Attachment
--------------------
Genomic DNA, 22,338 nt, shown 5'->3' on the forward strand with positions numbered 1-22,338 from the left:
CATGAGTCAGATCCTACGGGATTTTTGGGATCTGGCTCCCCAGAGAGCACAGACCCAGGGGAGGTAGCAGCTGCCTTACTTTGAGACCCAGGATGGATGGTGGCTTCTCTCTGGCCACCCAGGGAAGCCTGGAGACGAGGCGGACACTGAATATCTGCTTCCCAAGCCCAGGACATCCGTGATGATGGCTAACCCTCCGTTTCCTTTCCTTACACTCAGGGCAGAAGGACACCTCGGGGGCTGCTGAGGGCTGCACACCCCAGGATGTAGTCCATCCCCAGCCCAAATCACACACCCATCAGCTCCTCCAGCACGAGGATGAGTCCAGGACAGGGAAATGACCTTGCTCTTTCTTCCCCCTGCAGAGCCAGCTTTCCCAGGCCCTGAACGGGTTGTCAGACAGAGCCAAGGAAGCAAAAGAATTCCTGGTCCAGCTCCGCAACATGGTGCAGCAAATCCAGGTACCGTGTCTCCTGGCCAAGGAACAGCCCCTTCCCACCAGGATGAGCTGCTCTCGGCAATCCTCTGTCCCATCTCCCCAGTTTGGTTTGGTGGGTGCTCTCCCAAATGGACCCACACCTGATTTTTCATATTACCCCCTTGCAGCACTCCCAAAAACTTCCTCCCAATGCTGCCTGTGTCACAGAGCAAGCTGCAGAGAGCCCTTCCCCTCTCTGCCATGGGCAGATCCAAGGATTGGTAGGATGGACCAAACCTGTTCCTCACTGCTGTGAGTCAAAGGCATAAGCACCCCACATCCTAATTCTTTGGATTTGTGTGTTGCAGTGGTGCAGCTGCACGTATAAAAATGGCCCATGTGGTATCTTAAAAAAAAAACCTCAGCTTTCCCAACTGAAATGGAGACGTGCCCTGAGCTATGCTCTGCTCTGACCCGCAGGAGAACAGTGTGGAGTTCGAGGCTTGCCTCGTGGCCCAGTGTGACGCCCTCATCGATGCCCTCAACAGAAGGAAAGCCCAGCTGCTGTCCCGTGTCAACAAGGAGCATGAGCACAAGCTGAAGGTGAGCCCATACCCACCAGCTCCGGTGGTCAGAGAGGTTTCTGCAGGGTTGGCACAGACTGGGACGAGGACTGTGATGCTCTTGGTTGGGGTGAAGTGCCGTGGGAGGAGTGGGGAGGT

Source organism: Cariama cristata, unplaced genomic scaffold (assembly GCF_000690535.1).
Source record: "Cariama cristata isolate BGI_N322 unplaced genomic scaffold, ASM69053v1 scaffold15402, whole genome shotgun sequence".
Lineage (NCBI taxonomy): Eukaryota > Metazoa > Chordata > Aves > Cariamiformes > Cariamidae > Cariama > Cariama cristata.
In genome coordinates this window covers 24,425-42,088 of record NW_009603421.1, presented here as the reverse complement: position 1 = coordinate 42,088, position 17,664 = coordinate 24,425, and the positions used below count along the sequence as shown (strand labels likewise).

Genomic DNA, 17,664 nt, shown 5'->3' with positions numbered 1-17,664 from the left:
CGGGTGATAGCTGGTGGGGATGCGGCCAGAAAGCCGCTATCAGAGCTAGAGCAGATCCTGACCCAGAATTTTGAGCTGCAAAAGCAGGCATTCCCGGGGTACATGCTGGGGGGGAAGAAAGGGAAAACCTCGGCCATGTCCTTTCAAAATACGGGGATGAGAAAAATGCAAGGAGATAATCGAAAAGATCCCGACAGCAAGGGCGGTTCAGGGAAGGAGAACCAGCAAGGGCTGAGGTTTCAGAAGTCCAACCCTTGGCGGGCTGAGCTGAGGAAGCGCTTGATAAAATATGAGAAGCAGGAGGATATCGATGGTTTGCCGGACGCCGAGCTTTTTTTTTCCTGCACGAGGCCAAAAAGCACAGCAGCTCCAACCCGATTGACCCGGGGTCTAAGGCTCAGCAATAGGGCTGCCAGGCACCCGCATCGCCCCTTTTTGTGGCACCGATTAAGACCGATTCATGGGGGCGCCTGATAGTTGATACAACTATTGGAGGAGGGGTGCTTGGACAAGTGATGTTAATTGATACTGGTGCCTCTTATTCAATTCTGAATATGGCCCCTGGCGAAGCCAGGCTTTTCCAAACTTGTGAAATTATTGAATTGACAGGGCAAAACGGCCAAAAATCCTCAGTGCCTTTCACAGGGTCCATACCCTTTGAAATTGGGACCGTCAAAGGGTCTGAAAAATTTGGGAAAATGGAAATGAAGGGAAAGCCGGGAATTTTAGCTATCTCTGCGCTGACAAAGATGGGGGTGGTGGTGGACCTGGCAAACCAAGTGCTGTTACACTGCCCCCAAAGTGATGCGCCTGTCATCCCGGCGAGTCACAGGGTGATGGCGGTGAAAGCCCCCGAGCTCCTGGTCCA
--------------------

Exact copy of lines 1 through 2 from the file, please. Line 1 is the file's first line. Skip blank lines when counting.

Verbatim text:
Genomic DNA, 22,338 nt, shown 5'->3' on the forward strand with positions numbered 1-22,338 from the left:
CATGAGTCAGATCCTACGGGATTTTTGGGATCTGGCTCCCCAGAGAGCACAGACCCAGGGGAGGTAGCAGCTGCCTTACTTTGAGACCCAGGATGGATGGTGGCTTCTCTCTGGCCACCCAGGGAAGCCTGGAGACGAGGCGGACACTGAATATCTGCTTCCCAAGCCCAGGACATCCGTGATGATGGCTAACCCTCCGTTTCCTTTCCTTACACTCAGGGCAGAAGGACACCTCGGGGGCTGCTGAGGGCTGCACACCCCAGGATGTAGTCCATCCCCAGCCCAAATCACACACCCATCAGCTCCTCCAGCACGAGGATGAGTCCAGGACAGGGAAATGACCTTGCTCTTTCTTCCCCCTGCAGAGCCAGCTTTCCCAGGCCCTGAACGGGTTGTCAGACAGAGCCAAGGAAGCAAAAGAATTCCTGGTCCAGCTCCGCAACATGGTGCAGCAAATCCAGGTACCGTGTCTCCTGGCCAAGGAACAGCCCCTTCCCACCAGGATGAGCTGCTCTCGGCAATCCTCTGTCCCATCTCCCCAGTTTGGTTTGGTGGGTGCTCTCCCAAATGGACCCACACCTGATTTTTCATATTACCCCCTTGCAGCACTCCCAAAAACTTCCTCCCAATGCTGCCTGTGTCACAGAGCAAGCTGCAGAGAGCCCTTCCCCTCTCTGCCATGGGCAGATCCAAGGATTGGTAGGATGGACCAAACCTGTTCCTCACTGCTGTGAGTCAAAGGCATAAGCACCCCACATCCTAATTCTTTGGATTTGTGTGTTGCAGTGGTGCAGCTGCACGTATAAAAATGGCCCATGTGGTATCTTAAAAAAAAAACCTCAGCTTTCCCAACTGAAATGGAGACGTGCCCTGAGCTATGCTCTGCTCTGACCCGCAGGAGAACAGTGTGGAGTTCGAGGCTTGCCTCGTGGCCCAGTGTGACGCCCTCATCGATGCCCTCAACAGAAGGAAAGCCCAGCTGCTGTCCCGTGTCAACAAGGAGCATGAGCACAAGCTGAAGGTGAGCCCATACCCACCAGCTCCGGTGGTCAGAGAGGTTTCTGCAGGGTTGGCACAGACTGGGACGAGGACTGTGATGCTCTTGGTTGGGGTGAAGTGCCGTGGGAGGAGTGGGGAGGT